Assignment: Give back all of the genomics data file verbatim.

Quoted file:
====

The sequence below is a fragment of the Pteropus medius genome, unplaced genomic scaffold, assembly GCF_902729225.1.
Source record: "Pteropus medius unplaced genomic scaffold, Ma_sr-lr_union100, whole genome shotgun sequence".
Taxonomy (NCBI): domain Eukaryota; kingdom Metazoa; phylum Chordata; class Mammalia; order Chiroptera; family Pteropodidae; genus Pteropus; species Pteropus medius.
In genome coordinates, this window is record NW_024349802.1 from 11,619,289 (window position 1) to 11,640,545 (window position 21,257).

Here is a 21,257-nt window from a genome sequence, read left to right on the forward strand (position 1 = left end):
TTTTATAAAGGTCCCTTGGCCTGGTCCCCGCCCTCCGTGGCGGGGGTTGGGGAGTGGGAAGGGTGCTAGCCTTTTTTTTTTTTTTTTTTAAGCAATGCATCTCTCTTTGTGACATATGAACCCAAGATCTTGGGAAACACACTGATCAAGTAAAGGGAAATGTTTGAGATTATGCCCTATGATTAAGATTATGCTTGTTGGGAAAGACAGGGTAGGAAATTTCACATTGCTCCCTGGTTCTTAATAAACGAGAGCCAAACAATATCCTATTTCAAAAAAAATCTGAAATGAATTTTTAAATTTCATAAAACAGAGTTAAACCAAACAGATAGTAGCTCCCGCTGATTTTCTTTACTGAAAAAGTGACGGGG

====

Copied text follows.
The sequence below is a fragment of the Pteropus medius genome, unplaced genomic scaffold, assembly GCF_902729225.1.
Source record: "Pteropus medius unplaced genomic scaffold, Ma_sr-lr_union100, whole genome shotgun sequence".
Taxonomy (NCBI): domain Eukaryota; kingdom Metazoa; phylum Chordata; class Mammalia; order Chiroptera; family Pteropodidae; genus Pteropus; species Pteropus medius.
In genome coordinates, this window is record NW_024349802.1 from 11,619,289 (window position 1) to 11,640,545 (window position 21,257).

Here is a 21,257-nt window from a genome sequence, read left to right on the forward strand (position 1 = left end):
TTTTATAAAGGTCCCTTGGCCTGGTCCCCGCCCTCCGTGGCGGGGGTTGGGGAGTGGGAAGGGTGCTAGCCTTTTTTTTTTTTTTTTTTAAGCAATGCATCTCTCTTTGTGACATATGAACCCAAGATCTTGGGAAACACACTGATCAAGTAAAGGGAAATGTTTGAGATTATGCCCTATGATTAAGATTATGCTTGTTGGGAAAGACAGGGTAGGAAATTTCACATTGCTCCCTGGTTCTTAATAAACGAGAGCCAAACAATATCCTATTTCAAAAAAAATCTGAAATGAATTTTTAAATTTCATAAAACAGAGTTAAACCAAACAGATAGTAGCTCCCGCTGATTTTCTTTACTGAAAAAGTGACGGGG